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Philosopher

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Immanuel Kant, author of 'Critique of Pure Reason'

A Philosopher is someone who engages in philosophy. Philosophy comes from the Greek word 'philosophia', which means, 'love of wisdom'.

In the Western European tradition, this is generally thought of as beginning with the Athenian philosophers of ancient Greece (Hellas); Socrates, his pupil Plato and Plato's pupil Aristotle. This group of philosophers constitute the core of what are known as the 'ancients', and their systems for understanding the universe from the rationalist (as opposed to revealed scriptural) perspective reigned generally until the Middle Ages.

The Renaissance that followed the Middle Ages partly consisted of a rediscovery of this ancient teaching, and resulted in a new wave of philosophers known as the 'moderns'. This group followed in the wake of the Copernican revolution in physics that the earth was not the center of the Universe, as had been assumed by the ancients. French philosopher Descartes pronounced "I think therefore I am", challenging God's statement that "I am that I am".

It was at the end of the 17th Century, however, that modern philosophy began, during the 18th Century 'Enlightenment'. Englishman John Locke founded the school of 'empiricism'; that information not gleaned from the experiential senses is of no value. Scottish philosopher David Hume became the chief philosopher of skeptical atheism, stating that it is never rational to believe in miracles. Finally perhaps the greatest work of modern philosophy was produced by German scholar Immanuel Kant in 1781, the 'Critique of Pure Reason', in which he argued that although reason can be used to understand the world around us to a qualified extent, it can never be absolutely relied upon, as we can never have access to absolutely certain information from our senses. This book arguably gave birth to the romantic era.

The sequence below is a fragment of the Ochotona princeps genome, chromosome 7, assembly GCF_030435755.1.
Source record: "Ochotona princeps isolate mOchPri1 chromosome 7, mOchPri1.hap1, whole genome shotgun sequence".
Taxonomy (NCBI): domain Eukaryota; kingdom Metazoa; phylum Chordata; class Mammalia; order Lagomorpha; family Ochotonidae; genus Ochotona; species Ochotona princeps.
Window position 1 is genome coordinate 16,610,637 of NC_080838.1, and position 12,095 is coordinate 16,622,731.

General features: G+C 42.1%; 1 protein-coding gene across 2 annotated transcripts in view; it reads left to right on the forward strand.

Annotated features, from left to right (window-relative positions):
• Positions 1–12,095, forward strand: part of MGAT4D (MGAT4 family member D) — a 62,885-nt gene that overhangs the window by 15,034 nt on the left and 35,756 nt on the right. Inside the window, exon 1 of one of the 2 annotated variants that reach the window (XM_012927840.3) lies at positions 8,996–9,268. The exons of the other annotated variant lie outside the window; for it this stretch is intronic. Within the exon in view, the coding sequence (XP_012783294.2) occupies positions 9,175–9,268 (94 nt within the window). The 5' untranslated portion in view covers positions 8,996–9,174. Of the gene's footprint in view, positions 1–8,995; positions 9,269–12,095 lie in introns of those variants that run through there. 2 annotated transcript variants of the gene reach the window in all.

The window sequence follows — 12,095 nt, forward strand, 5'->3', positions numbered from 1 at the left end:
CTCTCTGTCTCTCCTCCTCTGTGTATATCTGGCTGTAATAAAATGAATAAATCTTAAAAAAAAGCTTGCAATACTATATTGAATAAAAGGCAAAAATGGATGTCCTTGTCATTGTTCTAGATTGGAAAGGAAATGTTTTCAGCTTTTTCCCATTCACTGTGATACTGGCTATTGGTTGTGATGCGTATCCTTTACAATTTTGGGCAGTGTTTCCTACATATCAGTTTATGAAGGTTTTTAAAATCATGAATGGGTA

In the Victorian age notable philosophical works were produced by German Friedrich Nietzsche, an arch-modernist and atheist who claimed 'God is Dead'. In the 20th Century philosophy branched out into multiple specializations. The philosophy of science by Karl Popper, the philosophy of language by Ludwig Wittgenstein, the avant garde modernism of Jean Paul Sartre's 'existential' school, and in the 1970s the attempt to 'deconstruct' modernism altogether with the postmodern philosophy of Michel Foucault and Jacques Derrida.

Probably the most important and influential philosophical work of modern times however, commonly thought to be a natural science work, is Charles Darwin's 'Origin of Species', that attempted to raise the regard for human knowledge above the teachings of God in scripture. This philosophy, based in part on eastern mysticism, provided the intellectual foundation for Nietzsche, and the fascism and communism of the 20th Century.